"It's a priority for this administration to have a process that's predictable and transparent and timely, so that we can get to a decision," Neumayr said to Bloomberg Environment. "It may not always be the decision that the applicant has requested, but it's important that they get a decision."
Yet, that efficiency comes at a cost, according to critics.
"If your process is so efficient that you undercut getting the right information," then "you've lost something," said Brenda Mallory, former CEQ general counsel under the Obama administration, at a Dec. 17, 2019 panel convened by the Environmental Law Institute, as Bloomberg Environment reported.
In a clever sleight of hand, the CEQ's proposal will not overhaul or replace NEPA. Instead, it will revise the rules that steer how the law is implemented. Once the proposal is released on Wednesday, there will be a 60-day public comment period before the change can go into effect, according to The New York Times.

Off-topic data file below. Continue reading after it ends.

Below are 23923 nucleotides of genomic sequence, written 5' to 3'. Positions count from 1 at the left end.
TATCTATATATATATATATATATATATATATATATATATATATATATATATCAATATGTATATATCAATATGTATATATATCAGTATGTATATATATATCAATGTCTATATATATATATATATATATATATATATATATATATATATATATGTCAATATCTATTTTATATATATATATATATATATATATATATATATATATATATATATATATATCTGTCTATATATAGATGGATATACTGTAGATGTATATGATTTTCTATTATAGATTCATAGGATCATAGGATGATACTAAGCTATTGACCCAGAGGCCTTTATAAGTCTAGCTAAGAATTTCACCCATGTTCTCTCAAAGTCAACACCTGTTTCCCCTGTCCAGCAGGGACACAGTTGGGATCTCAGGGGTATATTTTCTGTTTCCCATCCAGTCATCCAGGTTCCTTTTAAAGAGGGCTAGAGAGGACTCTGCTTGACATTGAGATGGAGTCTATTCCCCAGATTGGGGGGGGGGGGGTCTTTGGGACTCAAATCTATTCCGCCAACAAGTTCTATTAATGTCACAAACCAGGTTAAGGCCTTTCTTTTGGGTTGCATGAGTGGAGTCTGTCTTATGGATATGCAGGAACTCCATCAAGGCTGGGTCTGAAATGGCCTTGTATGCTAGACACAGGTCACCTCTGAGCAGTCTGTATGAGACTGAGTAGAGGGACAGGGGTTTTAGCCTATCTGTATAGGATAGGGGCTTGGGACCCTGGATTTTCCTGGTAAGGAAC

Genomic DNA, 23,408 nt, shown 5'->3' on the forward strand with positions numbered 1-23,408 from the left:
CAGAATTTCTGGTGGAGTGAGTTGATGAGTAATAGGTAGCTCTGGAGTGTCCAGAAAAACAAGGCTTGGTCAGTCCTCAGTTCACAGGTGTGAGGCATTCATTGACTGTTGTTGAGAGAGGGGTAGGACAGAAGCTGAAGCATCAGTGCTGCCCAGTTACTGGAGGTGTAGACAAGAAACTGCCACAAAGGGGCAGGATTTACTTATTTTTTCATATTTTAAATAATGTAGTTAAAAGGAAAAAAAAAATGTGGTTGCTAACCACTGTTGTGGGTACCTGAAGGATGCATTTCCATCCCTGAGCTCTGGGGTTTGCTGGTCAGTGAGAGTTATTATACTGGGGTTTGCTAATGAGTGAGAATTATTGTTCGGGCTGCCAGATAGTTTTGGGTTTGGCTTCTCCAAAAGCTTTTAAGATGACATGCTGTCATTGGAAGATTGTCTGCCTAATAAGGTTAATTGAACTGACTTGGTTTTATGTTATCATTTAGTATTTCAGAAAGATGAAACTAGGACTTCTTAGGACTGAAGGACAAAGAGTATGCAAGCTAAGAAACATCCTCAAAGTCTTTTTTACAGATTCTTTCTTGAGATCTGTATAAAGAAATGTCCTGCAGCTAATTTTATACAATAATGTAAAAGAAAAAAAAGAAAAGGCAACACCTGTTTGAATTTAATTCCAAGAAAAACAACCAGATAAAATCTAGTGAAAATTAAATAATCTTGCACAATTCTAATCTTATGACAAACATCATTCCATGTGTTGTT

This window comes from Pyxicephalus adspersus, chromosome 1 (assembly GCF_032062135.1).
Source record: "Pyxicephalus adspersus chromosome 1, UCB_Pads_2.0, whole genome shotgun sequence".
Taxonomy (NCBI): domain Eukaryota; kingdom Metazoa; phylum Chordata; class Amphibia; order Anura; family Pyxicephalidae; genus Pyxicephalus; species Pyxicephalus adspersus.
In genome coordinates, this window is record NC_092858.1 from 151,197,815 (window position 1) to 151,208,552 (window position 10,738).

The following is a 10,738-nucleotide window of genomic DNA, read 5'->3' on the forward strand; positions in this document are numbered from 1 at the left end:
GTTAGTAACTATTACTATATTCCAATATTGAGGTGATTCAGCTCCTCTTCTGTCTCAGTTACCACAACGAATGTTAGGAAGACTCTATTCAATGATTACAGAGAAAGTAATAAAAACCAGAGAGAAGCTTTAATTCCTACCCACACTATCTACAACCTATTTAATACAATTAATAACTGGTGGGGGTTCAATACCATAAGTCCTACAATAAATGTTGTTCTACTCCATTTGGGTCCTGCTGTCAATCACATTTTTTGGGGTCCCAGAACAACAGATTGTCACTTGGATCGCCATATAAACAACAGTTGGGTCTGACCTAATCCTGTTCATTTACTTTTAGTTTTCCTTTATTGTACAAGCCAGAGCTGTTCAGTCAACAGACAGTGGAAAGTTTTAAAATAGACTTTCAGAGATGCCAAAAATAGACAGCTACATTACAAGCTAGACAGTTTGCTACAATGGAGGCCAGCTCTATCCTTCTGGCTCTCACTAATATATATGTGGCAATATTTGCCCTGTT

"This proposal is really about trying to remove that barrier of the courts," said Christy Goldfuss, former chair of the CEQ between 2015 and 2017. She added that the Trump proposal would cause lasting damage, as Reuters reported.
Goldfuss said that environmental groups have relied on the courts to follow a requirement created under the Obama administration that forces applications to consider climate impacts. That rule has put a stop to a dozen big polluting projects, according to Reuters.
If the rule goes through, it will weaken critical safeguards for air, water and wildlife. It will also take away a powerful tool that environmental activists have employed to slow down or put a stop to coal and oil expansion, as The New York Times reported.